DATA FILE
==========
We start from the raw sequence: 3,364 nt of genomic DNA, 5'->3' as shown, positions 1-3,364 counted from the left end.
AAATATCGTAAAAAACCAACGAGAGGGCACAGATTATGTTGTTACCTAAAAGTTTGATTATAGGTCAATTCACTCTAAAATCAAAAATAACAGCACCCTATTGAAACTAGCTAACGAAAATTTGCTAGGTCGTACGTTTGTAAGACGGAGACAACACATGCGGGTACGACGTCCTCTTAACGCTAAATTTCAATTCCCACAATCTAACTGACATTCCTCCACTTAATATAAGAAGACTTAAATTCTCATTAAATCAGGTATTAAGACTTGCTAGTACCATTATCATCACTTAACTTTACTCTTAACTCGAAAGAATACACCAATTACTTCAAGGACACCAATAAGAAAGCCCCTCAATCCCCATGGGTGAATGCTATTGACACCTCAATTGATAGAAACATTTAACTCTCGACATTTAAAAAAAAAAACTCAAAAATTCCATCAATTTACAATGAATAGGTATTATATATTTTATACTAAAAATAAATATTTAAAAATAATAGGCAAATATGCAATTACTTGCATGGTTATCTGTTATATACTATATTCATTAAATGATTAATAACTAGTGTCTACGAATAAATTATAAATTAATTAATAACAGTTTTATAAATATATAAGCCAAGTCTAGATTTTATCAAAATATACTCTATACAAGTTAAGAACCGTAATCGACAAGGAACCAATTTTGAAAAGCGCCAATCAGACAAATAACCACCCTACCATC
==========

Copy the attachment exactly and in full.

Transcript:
We start from the raw sequence: 3,364 nt of genomic DNA, 5'->3' as shown, positions 1-3,364 counted from the left end.
AAATATCGTAAAAAACCAACGAGAGGGCACAGATTATGTTGTTACCTAAAAGTTTGATTATAGGTCAATTCACTCTAAAATCAAAAATAACAGCACCCTATTGAAACTAGCTAACGAAAATTTGCTAGGTCGTACGTTTGTAAGACGGAGACAACACATGCGGGTACGACGTCCTCTTAACGCTAAATTTCAATTCCCACAATCTAACTGACATTCCTCCACTTAATATAAGAAGACTTAAATTCTCATTAAATCAGGTATTAAGACTTGCTAGTACCATTATCATCACTTAACTTTACTCTTAACTCGAAAGAATACACCAATTACTTCAAGGACACCAATAAGAAAGCCCCTCAATCCCCATGGGTGAATGCTATTGACACCTCAATTGATAGAAACATTTAACTCTCGACATTTAAAAAAAAAAACTCAAAAATTCCATCAATTTACAATGAATAGGTATTATATATTTTATACTAAAAATAAATATTTAAAAATAATAGGCAAATATGCAATTACTTGCATGGTTATCTGTTATATACTATATTCATTAAATGATTAATAACTAGTGTCTACGAATAAATTATAAATTAATTAATAACAGTTTTATAAATATATAAGCCAAGTCTAGATTTTATCAAAATATACTCTATACAAGTTAAGAACCGTAATCGACAAGGAACCAATTTTGAAAAGCGCCAATCAGACAAATAACCACCCTACCATC